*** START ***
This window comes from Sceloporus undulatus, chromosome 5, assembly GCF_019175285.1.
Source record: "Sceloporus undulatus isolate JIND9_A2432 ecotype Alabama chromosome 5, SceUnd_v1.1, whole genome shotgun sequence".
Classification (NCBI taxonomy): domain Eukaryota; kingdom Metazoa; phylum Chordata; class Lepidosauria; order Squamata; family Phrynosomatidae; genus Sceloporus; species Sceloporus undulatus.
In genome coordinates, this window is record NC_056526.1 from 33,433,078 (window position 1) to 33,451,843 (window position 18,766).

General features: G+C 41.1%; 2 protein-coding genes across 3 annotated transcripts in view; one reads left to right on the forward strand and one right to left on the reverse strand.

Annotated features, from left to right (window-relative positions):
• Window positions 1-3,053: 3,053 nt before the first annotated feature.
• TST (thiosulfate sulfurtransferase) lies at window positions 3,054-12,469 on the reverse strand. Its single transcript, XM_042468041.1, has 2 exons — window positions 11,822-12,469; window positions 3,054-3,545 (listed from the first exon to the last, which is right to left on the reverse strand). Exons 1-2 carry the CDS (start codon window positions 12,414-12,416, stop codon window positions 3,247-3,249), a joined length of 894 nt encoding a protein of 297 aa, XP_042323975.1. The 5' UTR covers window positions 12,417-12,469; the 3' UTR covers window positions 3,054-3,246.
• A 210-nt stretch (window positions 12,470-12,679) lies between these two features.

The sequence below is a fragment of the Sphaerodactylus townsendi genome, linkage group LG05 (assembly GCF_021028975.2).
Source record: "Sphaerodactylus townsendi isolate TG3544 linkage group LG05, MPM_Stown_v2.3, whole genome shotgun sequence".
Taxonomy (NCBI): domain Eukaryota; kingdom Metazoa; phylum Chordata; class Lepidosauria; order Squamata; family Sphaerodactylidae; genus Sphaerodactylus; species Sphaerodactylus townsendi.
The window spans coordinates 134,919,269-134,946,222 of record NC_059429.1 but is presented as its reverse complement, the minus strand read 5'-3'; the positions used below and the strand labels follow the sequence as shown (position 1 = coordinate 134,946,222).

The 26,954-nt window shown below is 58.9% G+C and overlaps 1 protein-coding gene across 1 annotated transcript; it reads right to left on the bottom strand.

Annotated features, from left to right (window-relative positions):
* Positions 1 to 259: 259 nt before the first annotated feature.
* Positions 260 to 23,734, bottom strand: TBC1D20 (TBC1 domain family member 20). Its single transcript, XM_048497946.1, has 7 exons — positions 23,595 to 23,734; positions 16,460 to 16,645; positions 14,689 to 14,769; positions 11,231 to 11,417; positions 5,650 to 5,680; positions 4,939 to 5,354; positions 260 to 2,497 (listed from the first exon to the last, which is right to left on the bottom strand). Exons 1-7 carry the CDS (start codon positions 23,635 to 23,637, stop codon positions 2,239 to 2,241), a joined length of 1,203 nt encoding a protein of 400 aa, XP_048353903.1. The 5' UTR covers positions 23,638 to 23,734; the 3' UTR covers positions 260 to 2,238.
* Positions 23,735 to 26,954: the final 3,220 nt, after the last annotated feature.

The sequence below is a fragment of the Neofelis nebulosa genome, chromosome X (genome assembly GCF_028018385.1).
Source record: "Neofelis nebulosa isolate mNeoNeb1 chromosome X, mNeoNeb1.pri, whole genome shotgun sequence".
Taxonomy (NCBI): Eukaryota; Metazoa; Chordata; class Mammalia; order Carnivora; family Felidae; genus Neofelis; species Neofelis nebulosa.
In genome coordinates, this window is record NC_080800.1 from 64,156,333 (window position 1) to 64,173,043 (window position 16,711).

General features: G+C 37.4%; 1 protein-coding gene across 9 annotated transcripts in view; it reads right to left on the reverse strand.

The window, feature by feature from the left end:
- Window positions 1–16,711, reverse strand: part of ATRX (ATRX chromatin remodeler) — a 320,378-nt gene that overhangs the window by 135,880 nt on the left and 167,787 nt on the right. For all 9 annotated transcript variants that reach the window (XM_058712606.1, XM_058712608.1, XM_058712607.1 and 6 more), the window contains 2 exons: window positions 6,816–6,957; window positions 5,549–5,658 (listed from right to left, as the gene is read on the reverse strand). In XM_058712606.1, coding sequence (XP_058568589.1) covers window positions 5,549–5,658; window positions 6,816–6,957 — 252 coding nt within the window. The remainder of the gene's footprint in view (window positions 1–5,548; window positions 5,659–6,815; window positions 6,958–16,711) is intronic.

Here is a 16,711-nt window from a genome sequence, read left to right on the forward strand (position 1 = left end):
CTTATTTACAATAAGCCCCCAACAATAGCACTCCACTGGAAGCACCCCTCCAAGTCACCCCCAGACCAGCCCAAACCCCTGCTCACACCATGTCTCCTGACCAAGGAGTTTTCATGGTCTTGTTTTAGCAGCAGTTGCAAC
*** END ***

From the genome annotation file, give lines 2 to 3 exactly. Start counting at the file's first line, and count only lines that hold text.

Source record: "Sceloporus undulatus isolate JIND9_A2432 ecotype Alabama chromosome 5, SceUnd_v1.1, whole genome shotgun sequence".
Classification (NCBI taxonomy): domain Eukaryota; kingdom Metazoa; phylum Chordata; class Lepidosauria; order Squamata; family Phrynosomatidae; genus Sceloporus; species Sceloporus undulatus.